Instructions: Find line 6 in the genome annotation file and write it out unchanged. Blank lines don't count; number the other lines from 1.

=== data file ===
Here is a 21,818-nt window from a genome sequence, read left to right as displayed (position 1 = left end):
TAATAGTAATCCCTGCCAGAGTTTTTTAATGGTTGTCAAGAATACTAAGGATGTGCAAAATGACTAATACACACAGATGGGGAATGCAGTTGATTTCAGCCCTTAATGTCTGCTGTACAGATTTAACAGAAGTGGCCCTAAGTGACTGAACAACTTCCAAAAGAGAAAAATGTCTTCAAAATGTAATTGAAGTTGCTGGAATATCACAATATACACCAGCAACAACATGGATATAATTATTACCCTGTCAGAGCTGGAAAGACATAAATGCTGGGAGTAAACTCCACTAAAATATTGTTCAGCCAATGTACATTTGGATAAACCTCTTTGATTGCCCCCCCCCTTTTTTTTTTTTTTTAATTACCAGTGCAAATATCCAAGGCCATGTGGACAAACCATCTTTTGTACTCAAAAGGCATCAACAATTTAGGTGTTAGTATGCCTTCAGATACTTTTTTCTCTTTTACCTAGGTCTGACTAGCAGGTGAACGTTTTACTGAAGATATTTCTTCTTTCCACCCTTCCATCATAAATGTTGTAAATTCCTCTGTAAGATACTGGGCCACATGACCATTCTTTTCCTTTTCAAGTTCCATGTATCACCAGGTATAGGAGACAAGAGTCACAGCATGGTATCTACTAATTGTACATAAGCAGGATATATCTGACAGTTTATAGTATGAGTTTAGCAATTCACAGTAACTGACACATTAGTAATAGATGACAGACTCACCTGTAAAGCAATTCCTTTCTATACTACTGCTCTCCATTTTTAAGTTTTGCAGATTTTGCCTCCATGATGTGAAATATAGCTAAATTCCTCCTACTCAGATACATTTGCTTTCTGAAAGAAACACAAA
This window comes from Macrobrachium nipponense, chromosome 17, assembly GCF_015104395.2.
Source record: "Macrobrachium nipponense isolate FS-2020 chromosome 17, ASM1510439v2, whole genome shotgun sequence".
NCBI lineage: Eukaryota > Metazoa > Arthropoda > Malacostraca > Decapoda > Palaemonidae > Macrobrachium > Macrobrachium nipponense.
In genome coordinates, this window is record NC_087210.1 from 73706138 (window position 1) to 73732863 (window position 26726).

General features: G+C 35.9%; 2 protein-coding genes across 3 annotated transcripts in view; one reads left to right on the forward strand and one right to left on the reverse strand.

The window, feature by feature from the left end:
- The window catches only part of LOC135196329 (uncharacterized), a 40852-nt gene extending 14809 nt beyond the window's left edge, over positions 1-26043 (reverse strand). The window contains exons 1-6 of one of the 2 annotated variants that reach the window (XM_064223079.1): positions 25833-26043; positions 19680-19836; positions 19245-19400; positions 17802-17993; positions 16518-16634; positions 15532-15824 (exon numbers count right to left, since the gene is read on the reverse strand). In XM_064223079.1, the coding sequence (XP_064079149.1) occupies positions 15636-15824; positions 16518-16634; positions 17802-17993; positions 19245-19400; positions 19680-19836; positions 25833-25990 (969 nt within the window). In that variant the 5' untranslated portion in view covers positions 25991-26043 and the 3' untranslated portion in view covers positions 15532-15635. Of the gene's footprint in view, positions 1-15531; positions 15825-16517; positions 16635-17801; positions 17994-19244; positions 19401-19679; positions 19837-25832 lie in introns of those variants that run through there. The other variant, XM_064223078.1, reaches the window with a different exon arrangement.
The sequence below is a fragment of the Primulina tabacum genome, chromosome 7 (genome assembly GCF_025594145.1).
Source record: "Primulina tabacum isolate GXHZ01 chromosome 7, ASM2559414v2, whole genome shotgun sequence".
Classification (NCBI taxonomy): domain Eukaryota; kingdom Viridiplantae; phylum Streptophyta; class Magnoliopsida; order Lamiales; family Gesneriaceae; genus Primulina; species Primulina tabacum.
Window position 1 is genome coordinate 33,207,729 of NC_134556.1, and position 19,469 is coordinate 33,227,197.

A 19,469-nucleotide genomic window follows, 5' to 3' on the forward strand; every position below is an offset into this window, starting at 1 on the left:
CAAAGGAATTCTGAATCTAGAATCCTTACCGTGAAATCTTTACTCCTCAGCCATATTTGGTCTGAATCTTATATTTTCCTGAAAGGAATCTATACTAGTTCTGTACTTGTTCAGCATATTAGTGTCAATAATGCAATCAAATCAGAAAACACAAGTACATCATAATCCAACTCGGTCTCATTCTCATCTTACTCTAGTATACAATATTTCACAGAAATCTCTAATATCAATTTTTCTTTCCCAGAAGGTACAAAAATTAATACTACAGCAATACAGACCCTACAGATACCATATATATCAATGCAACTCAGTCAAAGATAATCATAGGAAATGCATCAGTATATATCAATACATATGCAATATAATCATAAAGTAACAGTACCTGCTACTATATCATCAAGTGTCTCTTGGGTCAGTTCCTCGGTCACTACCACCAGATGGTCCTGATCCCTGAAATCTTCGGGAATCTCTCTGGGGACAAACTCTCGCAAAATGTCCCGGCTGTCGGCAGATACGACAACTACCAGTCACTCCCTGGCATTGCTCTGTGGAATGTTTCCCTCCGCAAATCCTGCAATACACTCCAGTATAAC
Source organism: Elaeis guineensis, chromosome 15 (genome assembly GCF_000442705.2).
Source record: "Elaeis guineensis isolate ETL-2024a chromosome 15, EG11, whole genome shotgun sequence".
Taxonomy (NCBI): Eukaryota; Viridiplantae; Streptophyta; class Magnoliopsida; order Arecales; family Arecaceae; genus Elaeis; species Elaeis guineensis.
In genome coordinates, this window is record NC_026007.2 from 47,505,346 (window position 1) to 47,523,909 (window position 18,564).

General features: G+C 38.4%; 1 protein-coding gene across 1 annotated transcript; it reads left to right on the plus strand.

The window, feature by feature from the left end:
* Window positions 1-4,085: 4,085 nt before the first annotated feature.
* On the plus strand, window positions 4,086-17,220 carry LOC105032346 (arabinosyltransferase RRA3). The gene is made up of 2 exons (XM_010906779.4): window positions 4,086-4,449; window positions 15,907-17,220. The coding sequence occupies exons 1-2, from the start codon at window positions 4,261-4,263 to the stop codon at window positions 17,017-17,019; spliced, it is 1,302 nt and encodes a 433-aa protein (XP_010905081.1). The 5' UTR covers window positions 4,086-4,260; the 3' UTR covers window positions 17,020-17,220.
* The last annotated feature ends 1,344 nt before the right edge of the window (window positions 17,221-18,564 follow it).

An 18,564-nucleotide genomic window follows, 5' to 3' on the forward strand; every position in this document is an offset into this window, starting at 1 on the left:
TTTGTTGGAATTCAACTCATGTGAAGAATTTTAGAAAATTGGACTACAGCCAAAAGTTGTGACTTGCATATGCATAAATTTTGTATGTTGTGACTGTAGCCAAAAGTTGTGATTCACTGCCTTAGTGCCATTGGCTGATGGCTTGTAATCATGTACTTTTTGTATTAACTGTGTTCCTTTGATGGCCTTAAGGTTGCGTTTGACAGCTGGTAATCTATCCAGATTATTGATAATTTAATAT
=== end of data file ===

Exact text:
In genome coordinates, this window is record NC_087210.1 from 73706138 (window position 1) to 73732863 (window position 26726).